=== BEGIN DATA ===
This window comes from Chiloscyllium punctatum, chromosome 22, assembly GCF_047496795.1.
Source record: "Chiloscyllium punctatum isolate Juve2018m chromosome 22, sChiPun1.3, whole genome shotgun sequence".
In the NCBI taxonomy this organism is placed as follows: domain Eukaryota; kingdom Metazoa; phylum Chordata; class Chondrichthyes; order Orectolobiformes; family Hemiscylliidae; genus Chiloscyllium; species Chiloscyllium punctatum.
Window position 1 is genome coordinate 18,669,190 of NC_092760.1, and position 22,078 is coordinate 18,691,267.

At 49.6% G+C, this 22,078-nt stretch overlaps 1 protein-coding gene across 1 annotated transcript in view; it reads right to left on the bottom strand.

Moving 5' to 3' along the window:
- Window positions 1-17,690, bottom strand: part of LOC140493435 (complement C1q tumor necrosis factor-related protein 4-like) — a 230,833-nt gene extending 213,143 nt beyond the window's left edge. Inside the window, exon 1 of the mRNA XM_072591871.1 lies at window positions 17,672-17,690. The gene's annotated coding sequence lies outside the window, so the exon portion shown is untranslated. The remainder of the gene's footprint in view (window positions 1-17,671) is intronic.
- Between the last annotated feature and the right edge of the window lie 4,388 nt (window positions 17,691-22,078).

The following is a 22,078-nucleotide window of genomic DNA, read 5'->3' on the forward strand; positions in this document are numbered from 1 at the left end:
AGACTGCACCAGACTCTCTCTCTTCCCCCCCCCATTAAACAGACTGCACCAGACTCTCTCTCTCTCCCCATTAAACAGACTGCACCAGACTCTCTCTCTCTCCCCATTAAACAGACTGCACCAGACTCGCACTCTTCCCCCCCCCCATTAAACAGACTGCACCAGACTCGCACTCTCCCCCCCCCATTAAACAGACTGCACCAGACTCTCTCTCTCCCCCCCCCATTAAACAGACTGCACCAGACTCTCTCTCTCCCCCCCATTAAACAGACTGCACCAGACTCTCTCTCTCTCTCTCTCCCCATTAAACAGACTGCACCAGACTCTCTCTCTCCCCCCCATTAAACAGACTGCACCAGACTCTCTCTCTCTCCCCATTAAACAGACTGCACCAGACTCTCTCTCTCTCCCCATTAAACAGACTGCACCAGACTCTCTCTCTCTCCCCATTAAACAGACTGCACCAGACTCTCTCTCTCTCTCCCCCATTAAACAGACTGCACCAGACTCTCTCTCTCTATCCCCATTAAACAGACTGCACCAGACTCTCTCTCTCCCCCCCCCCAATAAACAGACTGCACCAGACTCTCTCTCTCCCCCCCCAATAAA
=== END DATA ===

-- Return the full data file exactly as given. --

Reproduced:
This window comes from Chiloscyllium punctatum, chromosome 22, assembly GCF_047496795.1.
Source record: "Chiloscyllium punctatum isolate Juve2018m chromosome 22, sChiPun1.3, whole genome shotgun sequence".
In the NCBI taxonomy this organism is placed as follows: domain Eukaryota; kingdom Metazoa; phylum Chordata; class Chondrichthyes; order Orectolobiformes; family Hemiscylliidae; genus Chiloscyllium; species Chiloscyllium punctatum.
Window position 1 is genome coordinate 18,669,190 of NC_092760.1, and position 22,078 is coordinate 18,691,267.

At 49.6% G+C, this 22,078-nt stretch overlaps 1 protein-coding gene across 1 annotated transcript in view; it reads right to left on the bottom strand.

Moving 5' to 3' along the window:
- Window positions 1-17,690, bottom strand: part of LOC140493435 (complement C1q tumor necrosis factor-related protein 4-like) — a 230,833-nt gene extending 213,143 nt beyond the window's left edge. Inside the window, exon 1 of the mRNA XM_072591871.1 lies at window positions 17,672-17,690. The gene's annotated coding sequence lies outside the window, so the exon portion shown is untranslated. The remainder of the gene's footprint in view (window positions 1-17,671) is intronic.
- Between the last annotated feature and the right edge of the window lie 4,388 nt (window positions 17,691-22,078).

The following is a 22,078-nucleotide window of genomic DNA, read 5'->3' on the forward strand; positions in this document are numbered from 1 at the left end:
AGACTGCACCAGACTCTCTCTCTTCCCCCCCCCATTAAACAGACTGCACCAGACTCTCTCTCTCTCCCCATTAAACAGACTGCACCAGACTCTCTCTCTCTCCCCATTAAACAGACTGCACCAGACTCGCACTCTTCCCCCCCCCCATTAAACAGACTGCACCAGACTCGCACTCTCCCCCCCCCATTAAACAGACTGCACCAGACTCTCTCTCTCCCCCCCCCATTAAACAGACTGCACCAGACTCTCTCTCTCCCCCCCATTAAACAGACTGCACCAGACTCTCTCTCTCTCTCTCTCCCCATTAAACAGACTGCACCAGACTCTCTCTCTCCCCCCCATTAAACAGACTGCACCAGACTCTCTCTCTCTCCCCATTAAACAGACTGCACCAGACTCTCTCTCTCTCCCCATTAAACAGACTGCACCAGACTCTCTCTCTCTCCCCATTAAACAGACTGCACCAGACTCTCTCTCTCTCTCCCCCATTAAACAGACTGCACCAGACTCTCTCTCTCTATCCCCATTAAACAGACTGCACCAGACTCTCTCTCTCCCCCCCCCCAATAAACAGACTGCACCAGACTCTCTCTCTCCCCCCCCAATAAA